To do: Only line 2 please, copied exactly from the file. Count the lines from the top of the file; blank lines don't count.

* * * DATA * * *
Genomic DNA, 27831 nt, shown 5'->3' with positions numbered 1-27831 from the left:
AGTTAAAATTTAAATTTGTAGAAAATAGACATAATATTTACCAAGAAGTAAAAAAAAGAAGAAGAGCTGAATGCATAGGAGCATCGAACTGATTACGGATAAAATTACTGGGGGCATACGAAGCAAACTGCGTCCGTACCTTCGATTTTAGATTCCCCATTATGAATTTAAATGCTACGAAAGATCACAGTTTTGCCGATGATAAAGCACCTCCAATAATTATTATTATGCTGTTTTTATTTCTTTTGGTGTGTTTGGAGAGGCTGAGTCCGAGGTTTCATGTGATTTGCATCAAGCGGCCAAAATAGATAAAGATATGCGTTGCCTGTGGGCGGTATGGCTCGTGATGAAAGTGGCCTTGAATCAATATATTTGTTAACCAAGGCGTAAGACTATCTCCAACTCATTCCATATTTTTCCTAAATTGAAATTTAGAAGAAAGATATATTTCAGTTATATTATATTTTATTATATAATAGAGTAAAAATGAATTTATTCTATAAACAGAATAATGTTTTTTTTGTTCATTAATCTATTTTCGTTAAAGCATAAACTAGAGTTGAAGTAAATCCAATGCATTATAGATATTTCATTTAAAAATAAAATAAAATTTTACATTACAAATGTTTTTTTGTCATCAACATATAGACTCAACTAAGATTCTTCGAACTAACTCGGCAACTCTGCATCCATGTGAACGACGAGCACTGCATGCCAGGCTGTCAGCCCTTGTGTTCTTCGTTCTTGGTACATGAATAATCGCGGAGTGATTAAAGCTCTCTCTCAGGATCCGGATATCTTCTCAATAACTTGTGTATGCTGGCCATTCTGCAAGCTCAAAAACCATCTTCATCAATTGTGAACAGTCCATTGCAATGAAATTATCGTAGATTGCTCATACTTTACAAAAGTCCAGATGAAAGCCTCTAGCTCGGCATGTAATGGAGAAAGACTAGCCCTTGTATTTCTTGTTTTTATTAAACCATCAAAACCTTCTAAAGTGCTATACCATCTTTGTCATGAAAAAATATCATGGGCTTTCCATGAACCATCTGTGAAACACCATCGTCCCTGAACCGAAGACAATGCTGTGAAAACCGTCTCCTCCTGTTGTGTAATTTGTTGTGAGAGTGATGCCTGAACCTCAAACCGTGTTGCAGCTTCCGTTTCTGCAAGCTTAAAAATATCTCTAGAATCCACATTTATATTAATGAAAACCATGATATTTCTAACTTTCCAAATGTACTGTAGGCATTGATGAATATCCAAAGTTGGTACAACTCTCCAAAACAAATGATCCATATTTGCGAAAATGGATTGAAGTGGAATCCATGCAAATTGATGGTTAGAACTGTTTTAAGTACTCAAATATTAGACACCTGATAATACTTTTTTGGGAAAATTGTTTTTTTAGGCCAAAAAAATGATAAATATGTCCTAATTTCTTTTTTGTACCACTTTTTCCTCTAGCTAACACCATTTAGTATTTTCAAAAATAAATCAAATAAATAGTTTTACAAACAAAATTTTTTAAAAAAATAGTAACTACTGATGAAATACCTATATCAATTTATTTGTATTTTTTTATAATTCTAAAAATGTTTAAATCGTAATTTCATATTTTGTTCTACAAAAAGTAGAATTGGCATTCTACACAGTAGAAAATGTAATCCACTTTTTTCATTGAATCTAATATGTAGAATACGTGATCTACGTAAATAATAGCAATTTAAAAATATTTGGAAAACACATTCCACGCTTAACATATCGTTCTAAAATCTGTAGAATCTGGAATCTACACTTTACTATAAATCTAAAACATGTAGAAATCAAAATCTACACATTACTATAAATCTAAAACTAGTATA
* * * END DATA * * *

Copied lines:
AGTTAAAATTTAAATTTGTAGAAAATAGACATAATATTTACCAAGAAGTAAAAAAAAGAAGAAGAGCTGAATGCATAGGAGCATCGAACTGATTACGGATAAAATTACTGGGGGCATACGAAGCAAACTGCGTCCGTACCTTCGATTTTAGATTCCCCATTATGAATTTAAATGCTACGAAAGATCACAGTTTTGCCGATGATAAAGCACCTCCAATAATTATTATTATGCTGTTTTTATTTCTTTTGGTGTGTTTGGAGAGGCTGAGTCCGAGGTTTCATGTGATTTGCATCAAGCGGCCAAAATAGATAAAGATATGCGTTGCCTGTGGGCGGTATGGCTCGTGATGAAAGTGGCCTTGAATCAATATATTTGTTAACCAAGGCGTAAGACTATCTCCAACTCATTCCATATTTTTCCTAAATTGAAATTTAGAAGAAAGATATATTTCAGTTATATTATATTTTATTATATAATAGAGTAAAAATGAATTTATTCTATAAACAGAATAATGTTTTTTTTGTTCATTAATCTATTTTCGTTAAAGCATAAACTAGAGTTGAAGTAAATCCAATGCATTATAGATATTTCATTTAAAAATAAAATAAAATTTTACATTACAAATGTTTTTTTGTCATCAACATATAGACTCAACTAAGATTCTTCGAACTAACTCGGCAACTCTGCATCCATGTGAACGACGAGCACTGCATGCCAGGCTGTCAGCCCTTGTGTTCTTCGTTCTTGGTACATGAATAATCGCGGAGTGATTAAAGCTCTCTCTCAGGATCCGGATATCTTCTCAATAACTTGTGTATGCTGGCCATTCTGCAAGCTCAAAAACCATCTTCATCAATTGTGAACAGTCCATTGCAATGAAATTATCGTAGATTGCTCATACTTTACAAAAGTCCAGATGAAAGCCTCTAGCTCGGCATGTAATGGAGAAAGACTAGCCCTTGTATTTCTTGTTTTTATTAAACCATCAAAACCTTCTAAAGTGCTATACCATCTTTGTCATGAAAAAATATCATGGGCTTTCCATGAACCATCTGTGAAACACCATCGTCCCTGAACCGAAGACAATGCTGTGAAAACCGTCTCCTCCTGTTGTGTAATTTGTTGTGAGAGTGATGCCTGAACCTCAAACCGTGTTGCAGCTTCCGTTTCTGCAAGCTTAAAAATATCTCTAGAATCCACATTTATATTAATGAAAACCATGATATTTCTAACTTTCCAAATGTACTGTAGGCATTGATGAATATCCAAAGTTGGTACAACTCTCCAAAACAAATGATCCATATTTGCGAAAATGGATTGAAGTGGAATCCATGCAAATTGATGGTTAGAACTGTTTTAAGTACTCAAATATTAGACACCTGATAATACTTTTTTGGGAAAATTGTTTTTTTAGGCCAAAAAAATGATAAATATGTCCTAATTTCTTTTTTGTACCACTTTTTCCTCTAGCTAACACCATTTAGTATTTTCAAAAATAAATCAAATAAATAGTTTTACAAACAAAATTTTTTAAAAAAATAGTAACTACTGATGAAATACCTATATCAATTTATTTGTATTTTTTTATAATTCTAAAAATGTTTAAATCGTAATTTCATATTTTGTTCTACAAAAAGTAGAATTGGCATTCTACACAGTAGAAAATGTAATCCACTTTTTTCATTGAATCTAATATGTAGAATACGTGATCTACGTAAATAATAGCAATTTAAAAATATTTGGAAAACACATTCCACGCTTAACATATCGTTCTAAAATCTGTAGAATCTGGAATCTACACTTTACTATAAATCTAAAACATGTAGAAATCAAAATCTACACATTACTATAAATCTAAAACTAGTATA